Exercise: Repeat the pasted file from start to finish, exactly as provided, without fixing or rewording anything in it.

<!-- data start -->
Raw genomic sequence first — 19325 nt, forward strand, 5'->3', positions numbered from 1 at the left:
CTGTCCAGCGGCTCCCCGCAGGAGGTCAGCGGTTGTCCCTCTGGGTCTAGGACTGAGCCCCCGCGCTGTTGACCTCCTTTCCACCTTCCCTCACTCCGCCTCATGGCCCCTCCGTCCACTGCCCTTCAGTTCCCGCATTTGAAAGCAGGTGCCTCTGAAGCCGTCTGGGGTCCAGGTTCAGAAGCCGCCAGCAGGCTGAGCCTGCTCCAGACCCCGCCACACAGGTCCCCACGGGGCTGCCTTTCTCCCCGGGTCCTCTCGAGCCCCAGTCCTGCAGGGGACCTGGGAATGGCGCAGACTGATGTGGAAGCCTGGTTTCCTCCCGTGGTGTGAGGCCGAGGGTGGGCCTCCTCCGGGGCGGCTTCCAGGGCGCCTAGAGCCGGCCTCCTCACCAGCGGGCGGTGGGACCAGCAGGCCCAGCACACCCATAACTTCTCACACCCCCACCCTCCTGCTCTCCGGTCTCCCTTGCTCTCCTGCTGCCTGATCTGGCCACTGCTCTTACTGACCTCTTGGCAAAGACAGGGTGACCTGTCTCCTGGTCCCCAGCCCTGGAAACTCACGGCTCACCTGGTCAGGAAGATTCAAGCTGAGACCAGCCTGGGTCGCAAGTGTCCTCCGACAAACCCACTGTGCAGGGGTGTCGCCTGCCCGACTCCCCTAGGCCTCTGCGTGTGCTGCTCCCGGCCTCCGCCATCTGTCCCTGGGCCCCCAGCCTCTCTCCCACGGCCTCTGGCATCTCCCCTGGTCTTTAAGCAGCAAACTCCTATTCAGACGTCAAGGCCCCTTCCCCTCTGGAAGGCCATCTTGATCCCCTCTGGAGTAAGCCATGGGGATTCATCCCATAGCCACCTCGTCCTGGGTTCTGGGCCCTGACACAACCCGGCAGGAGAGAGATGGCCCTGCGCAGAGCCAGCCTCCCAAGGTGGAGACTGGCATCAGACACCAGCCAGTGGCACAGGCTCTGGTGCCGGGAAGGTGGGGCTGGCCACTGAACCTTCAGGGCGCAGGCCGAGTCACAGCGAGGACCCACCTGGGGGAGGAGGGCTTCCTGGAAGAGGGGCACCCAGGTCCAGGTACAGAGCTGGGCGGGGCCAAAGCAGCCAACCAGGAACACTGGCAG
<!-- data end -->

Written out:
Raw genomic sequence first — 19325 nt, forward strand, 5'->3', positions numbered from 1 at the left:
CTGTCCAGCGGCTCCCCGCAGGAGGTCAGCGGTTGTCCCTCTGGGTCTAGGACTGAGCCCCCGCGCTGTTGACCTCCTTTCCACCTTCCCTCACTCCGCCTCATGGCCCCTCCGTCCACTGCCCTTCAGTTCCCGCATTTGAAAGCAGGTGCCTCTGAAGCCGTCTGGGGTCCAGGTTCAGAAGCCGCCAGCAGGCTGAGCCTGCTCCAGACCCCGCCACACAGGTCCCCACGGGGCTGCCTTTCTCCCCGGGTCCTCTCGAGCCCCAGTCCTGCAGGGGACCTGGGAATGGCGCAGACTGATGTGGAAGCCTGGTTTCCTCCCGTGGTGTGAGGCCGAGGGTGGGCCTCCTCCGGGGCGGCTTCCAGGGCGCCTAGAGCCGGCCTCCTCACCAGCGGGCGGTGGGACCAGCAGGCCCAGCACACCCATAACTTCTCACACCCCCACCCTCCTGCTCTCCGGTCTCCCTTGCTCTCCTGCTGCCTGATCTGGCCACTGCTCTTACTGACCTCTTGGCAAAGACAGGGTGACCTGTCTCCTGGTCCCCAGCCCTGGAAACTCACGGCTCACCTGGTCAGGAAGATTCAAGCTGAGACCAGCCTGGGTCGCAAGTGTCCTCCGACAAACCCACTGTGCAGGGGTGTCGCCTGCCCGACTCCCCTAGGCCTCTGCGTGTGCTGCTCCCGGCCTCCGCCATCTGTCCCTGGGCCCCCAGCCTCTCTCCCACGGCCTCTGGCATCTCCCCTGGTCTTTAAGCAGCAAACTCCTATTCAGACGTCAAGGCCCCTTCCCCTCTGGAAGGCCATCTTGATCCCCTCTGGAGTAAGCCATGGGGATTCATCCCATAGCCACCTCGTCCTGGGTTCTGGGCCCTGACACAACCCGGCAGGAGAGAGATGGCCCTGCGCAGAGCCAGCCTCCCAAGGTGGAGACTGGCATCAGACACCAGCCAGTGGCACAGGCTCTGGTGCCGGGAAGGTGGGGCTGGCCACTGAACCTTCAGGGCGCAGGCCGAGTCACAGCGAGGACCCACCTGGGGGAGGAGGGCTTCCTGGAAGAGGGGCACCCAGGTCCAGGTACAGAGCTGGGCGGGGCCAAAGCAGCCAACCAGGAACACTGGCAG